Dave Bittner: [00:10:15] Similar misdirection has been seen recently in Russian insistence on participating in an international investigation of the nerve agent attacks in the United Kingdom. There is or was a 1999 treaty under which the U.S. and Russian Federation agreed to joint investigation of certain crimes, but observers have called that agreement a dead letter. And Sean Sullivan of security firm F-Secure told The Register, quote, "that sort of thing halted years ago after the FBI found that the Russians were recruiting rather than arresting and investigating the criminal leads forwarded to the FSB," quote. So while there's undoubtedly some scope for international cooperation in cyberspace, this wouldn't appear to be one of them. Consensus is that the U.S. would have much to lose and nothing to gain.
Dave Bittner: [00:11:05] Many investigators and media outlets are reviewing the course the Russian information operations took during the last election. Spear-phishing against poorly protected networks is generally thought to have been the principal means by which discreditable emails were obtained and made public. The public leaks were generally achieved through various false personae and distributed through trolling social media accounts and similar channels. There will certainly be additional U.S. measures taken to protect elections and infrastructure from cyberattack. NSA and U.S. Cyber Command were last week directed by their head, Gen. Paul Nakasone, to coordinate actions to counter Russian attempts to interfere with midterm elections, this lying within the organizations' authorities.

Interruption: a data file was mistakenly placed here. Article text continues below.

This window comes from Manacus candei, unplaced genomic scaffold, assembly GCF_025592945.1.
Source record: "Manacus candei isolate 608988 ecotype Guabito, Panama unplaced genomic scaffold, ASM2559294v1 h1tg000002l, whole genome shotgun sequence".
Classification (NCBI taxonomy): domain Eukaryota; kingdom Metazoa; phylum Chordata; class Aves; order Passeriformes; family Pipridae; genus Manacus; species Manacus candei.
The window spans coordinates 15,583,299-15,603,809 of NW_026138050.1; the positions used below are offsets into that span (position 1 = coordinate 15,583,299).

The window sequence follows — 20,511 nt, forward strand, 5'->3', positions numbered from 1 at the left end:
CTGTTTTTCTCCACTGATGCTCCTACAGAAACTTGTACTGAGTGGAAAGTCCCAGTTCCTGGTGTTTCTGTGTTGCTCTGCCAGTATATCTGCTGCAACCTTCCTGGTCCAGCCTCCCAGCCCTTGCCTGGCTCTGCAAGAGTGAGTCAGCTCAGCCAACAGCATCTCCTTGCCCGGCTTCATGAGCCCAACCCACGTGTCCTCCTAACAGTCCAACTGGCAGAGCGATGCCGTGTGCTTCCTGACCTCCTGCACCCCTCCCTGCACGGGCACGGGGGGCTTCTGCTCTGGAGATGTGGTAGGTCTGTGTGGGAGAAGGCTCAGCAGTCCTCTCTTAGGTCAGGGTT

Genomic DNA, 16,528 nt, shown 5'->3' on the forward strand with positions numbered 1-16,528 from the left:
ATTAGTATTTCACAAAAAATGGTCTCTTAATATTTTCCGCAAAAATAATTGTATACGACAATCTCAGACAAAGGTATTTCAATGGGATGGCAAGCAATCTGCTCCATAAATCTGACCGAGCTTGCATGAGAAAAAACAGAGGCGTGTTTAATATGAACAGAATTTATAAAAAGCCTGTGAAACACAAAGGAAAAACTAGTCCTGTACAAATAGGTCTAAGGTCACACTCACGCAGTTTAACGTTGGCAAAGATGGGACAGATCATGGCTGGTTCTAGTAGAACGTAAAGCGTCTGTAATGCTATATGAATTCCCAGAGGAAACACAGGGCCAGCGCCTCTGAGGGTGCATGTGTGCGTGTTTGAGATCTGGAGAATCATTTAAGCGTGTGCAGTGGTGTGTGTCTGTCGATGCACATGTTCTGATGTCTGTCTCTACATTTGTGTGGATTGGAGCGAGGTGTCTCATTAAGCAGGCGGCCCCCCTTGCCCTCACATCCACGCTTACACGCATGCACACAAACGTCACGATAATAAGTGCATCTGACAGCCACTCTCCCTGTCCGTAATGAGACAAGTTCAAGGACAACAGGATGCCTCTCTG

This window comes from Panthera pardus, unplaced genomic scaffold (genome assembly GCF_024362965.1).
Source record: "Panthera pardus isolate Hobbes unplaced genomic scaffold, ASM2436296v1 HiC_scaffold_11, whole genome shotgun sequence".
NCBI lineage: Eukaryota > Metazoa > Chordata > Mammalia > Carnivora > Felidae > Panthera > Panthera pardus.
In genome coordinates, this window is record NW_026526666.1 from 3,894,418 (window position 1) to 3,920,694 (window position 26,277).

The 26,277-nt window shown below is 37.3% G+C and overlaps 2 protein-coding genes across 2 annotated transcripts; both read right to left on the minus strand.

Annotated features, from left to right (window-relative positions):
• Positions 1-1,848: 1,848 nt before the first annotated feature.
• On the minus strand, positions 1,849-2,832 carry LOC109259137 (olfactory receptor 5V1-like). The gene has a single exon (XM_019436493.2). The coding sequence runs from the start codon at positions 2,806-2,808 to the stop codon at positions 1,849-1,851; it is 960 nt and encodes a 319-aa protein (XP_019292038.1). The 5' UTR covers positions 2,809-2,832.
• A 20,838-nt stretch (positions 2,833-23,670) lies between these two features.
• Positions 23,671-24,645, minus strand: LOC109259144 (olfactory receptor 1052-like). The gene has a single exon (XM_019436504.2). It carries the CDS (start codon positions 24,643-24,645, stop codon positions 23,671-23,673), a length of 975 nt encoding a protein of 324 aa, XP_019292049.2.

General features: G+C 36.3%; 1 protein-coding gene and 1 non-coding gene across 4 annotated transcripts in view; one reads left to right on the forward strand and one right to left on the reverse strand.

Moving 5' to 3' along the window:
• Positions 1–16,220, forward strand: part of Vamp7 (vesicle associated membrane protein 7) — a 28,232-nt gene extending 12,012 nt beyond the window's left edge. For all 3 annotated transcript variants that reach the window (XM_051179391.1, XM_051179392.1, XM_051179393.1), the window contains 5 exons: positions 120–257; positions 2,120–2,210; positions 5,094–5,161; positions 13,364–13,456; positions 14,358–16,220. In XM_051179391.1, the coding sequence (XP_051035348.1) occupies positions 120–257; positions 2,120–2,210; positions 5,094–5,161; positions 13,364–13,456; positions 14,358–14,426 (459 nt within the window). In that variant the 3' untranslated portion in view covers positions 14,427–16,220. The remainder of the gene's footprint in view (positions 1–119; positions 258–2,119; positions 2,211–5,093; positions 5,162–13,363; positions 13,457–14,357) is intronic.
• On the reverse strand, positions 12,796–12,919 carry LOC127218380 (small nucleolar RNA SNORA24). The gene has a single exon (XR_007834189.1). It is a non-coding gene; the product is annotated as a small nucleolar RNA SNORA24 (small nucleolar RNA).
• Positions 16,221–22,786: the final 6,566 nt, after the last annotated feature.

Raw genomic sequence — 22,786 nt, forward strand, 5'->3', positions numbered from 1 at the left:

Dave Bittner: [00:11:49] Other agencies, including the CIA, the Department of Homeland Security and the FBI are, according to The Washington Post, taking similar steps. A National Security Council spokesman told the Post under conditions of anonymity that, quote, "the NSC has regular and continuous meetings to coordinate a whole-of-government approach to foreign malign influence and election security. There continue to be briefings with the president, engagements at all levels of government and coordination with state and local governments," end quote.